Ivana Indikova, Karin Loydl, Angelika Stary
Outpatient´s Centre for Diagnosis of Infectious Venero-Dermatological Diseases, Vienna, Austria

The zoophilic fungus Trichophyton (T.) species of Arthroderma (A.) benhamiae is a causative agent of inflammatory dermatophytosis in children and adolescents. The carrier are small rodents, especially guinea pigs. The infection can be transmitted to humans by direct skin contact with an infected animal, and can be further spread to other humans. Besides tinea corporis and tinea manus, T. species of A. benhamiae can cause tinea capitis and tinea facei. A 9 years old boy was recommended to the Outpatients Centre for Fungal Infections in Vienna because of deep putride lesions on the scalp, combined with loss of hair.

Mycological diagnosis of the skin scraping and the hair was performed based on macroscopic and microscopic examination of fungal cultures on Sabouraud plates. The identification of fungal elements demonstrated T. species of A. benhamiae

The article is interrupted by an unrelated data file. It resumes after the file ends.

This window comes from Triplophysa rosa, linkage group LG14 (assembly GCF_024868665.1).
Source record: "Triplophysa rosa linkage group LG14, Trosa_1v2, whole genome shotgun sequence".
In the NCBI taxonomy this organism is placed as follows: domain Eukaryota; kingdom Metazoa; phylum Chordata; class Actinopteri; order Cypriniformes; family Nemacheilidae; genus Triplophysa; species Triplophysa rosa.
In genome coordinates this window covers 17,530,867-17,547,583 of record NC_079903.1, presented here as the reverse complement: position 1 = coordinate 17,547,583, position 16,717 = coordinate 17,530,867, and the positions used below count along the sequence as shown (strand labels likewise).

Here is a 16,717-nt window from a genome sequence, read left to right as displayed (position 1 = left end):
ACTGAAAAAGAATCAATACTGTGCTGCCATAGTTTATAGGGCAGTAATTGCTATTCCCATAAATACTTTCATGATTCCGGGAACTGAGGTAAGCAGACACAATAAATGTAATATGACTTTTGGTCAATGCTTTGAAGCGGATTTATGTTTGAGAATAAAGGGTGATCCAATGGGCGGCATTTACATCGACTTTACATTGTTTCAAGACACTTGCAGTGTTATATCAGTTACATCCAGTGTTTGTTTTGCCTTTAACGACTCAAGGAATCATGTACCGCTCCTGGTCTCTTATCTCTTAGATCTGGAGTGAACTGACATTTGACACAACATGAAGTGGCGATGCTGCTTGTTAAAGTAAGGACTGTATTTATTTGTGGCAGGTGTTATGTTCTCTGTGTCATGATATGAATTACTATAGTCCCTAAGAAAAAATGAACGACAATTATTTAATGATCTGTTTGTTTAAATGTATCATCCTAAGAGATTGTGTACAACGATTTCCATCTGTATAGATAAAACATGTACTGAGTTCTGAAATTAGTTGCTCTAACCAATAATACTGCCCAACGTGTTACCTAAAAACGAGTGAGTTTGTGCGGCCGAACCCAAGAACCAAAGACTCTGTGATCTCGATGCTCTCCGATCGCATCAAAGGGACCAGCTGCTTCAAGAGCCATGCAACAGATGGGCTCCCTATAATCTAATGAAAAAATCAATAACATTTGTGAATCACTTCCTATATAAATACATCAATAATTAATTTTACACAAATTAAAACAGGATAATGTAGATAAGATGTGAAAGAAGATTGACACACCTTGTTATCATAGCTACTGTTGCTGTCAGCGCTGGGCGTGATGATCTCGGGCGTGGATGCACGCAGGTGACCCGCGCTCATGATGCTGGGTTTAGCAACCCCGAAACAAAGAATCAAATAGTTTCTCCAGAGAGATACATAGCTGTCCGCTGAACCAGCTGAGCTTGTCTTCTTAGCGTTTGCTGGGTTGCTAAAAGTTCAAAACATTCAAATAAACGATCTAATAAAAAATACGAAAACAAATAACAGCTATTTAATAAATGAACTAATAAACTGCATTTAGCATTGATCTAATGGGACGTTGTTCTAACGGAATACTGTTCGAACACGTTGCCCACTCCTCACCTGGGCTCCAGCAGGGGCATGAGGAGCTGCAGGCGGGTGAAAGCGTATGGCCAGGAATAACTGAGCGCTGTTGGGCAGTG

In the Outpatient´s Centre in Vienna, 905 cases of Tinea corporis and Tinea capitis were diagnosed from 2016 to 2019. M. canis was identified in 802 (92%) and T. species of A. benhamiae in 103 (8%) patients, respectively, as the causative agent.. Of the 103 cases, 79 had lesions on the corpus, 15 on the capillitium and 9 on the facies. A special case with Tinea capitis will be presented to illustrate the aggressive progression of the disease, the necessity of professional diagnosis and final successful treatment.

Early diagnosis of dermatophytosis as the causative agent of lesions on the scalp and the identification of the source of infection is necessary for a successful therapy in patients and family members.


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